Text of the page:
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Contract awarded to reduce waiting times for dermatology patients in Aberdeen

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NHS Grampian is opening up its dermatology department at weekends to help reduce waiting times.

The health board – which has repeatedly come under fire for the length of time it takes to get an appointment  – has awarded a contract to provide additional capacity for dermatology patients at Aberdeen Royal Infirmary.

It is hoped that an additional 1,200 patients could be seen every weekend at out-patient appointments as a result.

Skin conditions are among the most common diseases encountered by health professionals, and in Scotland one in four people are affected by skin disease that would benefit from medical care.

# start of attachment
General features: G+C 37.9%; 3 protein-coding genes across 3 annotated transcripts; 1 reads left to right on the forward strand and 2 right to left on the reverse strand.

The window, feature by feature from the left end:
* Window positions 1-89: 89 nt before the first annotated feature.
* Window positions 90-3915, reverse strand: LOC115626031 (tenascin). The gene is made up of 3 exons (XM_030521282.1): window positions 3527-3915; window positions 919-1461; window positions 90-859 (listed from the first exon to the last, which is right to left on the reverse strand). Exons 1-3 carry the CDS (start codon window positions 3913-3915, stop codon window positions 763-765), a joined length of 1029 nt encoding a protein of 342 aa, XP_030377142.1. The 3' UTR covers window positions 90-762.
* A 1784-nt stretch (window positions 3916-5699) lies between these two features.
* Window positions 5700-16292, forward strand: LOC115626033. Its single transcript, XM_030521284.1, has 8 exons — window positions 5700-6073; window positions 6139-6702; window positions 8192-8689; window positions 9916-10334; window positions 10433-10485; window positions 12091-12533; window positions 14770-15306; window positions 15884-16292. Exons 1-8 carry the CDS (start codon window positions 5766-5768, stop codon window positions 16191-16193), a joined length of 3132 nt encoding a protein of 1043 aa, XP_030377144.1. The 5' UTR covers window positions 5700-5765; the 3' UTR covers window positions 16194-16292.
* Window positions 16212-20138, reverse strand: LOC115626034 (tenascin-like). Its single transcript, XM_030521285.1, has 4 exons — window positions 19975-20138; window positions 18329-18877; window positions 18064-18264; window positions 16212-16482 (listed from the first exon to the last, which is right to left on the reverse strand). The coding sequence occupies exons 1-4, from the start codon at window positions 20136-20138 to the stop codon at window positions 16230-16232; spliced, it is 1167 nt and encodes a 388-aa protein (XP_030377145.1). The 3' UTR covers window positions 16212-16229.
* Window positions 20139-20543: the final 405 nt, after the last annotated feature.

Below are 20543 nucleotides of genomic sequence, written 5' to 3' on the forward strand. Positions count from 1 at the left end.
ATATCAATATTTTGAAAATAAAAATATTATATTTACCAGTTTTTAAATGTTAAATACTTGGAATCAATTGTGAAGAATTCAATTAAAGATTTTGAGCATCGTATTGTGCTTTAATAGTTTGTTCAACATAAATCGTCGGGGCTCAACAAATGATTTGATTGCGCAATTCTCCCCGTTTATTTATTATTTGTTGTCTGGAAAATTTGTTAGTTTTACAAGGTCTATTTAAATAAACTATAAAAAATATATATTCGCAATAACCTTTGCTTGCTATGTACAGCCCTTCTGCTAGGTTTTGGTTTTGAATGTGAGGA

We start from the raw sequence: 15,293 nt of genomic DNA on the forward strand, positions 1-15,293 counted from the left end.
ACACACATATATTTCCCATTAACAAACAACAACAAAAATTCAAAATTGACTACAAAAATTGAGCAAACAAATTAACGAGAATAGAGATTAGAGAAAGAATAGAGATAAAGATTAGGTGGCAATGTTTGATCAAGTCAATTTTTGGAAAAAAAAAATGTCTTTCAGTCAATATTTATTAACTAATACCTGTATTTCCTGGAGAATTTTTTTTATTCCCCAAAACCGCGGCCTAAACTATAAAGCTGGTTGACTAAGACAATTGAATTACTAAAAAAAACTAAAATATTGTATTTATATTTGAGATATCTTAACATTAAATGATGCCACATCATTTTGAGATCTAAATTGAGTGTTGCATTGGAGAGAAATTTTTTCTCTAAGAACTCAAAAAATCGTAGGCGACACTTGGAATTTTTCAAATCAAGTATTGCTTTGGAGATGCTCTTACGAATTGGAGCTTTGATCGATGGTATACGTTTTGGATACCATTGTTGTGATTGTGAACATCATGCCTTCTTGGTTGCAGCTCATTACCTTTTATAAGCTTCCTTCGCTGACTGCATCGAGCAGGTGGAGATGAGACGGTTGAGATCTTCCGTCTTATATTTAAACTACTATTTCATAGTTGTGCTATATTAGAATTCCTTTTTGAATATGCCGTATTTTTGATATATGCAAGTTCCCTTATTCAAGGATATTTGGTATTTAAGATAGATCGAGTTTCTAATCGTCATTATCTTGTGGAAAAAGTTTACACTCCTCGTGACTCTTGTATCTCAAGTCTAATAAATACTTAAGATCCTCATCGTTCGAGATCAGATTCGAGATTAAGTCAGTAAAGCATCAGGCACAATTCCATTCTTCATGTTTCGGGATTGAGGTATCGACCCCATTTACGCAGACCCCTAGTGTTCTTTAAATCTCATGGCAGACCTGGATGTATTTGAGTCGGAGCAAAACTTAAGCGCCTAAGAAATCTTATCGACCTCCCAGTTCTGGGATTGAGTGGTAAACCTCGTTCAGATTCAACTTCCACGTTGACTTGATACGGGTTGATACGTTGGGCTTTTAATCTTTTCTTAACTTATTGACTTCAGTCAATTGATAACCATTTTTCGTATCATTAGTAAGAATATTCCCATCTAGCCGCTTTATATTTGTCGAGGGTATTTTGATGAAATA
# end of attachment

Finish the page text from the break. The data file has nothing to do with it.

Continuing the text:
It can include eczema, acne and psoriasis, but with cases of skin cancer steadily increasing, the health board want to tackle waiting times, which have been caused by a lack of staff.

A spokeswoman for NHS Grampian said: “This contract is to provide additional capacity for dermatology appointments at ARI.

“There is a national shortage of dermatologists and, as a result, we have struggled to fill vacancies.

“This has led to patients waiting far longer than we would wish for appointments.

“We hope patients waiting to be seen will soon get their appointments.”

A dermatologist checks skin for signs of cancer

Dermatology is predominantly an outpatient service and services across the UK are already leading new models of care to address the challenges of rising demand, limited workforce, geography and financial constraints.

Matthew Gass of the British Association of Dermatologists explained where the shortage stems from.

He said: “It’s estimated that around a quarter of consultant posts in dermatology in the UK are unfilled.

“There isn’t a shortage of doctors who want to be dermatologists, but unfortunately dermatology is allocated a limited number of trainees every year.

“The British Association of Dermatologists works with many NHS trusts across the UK to help them with recruitment and service planning in the face of this shortage.”​​

 

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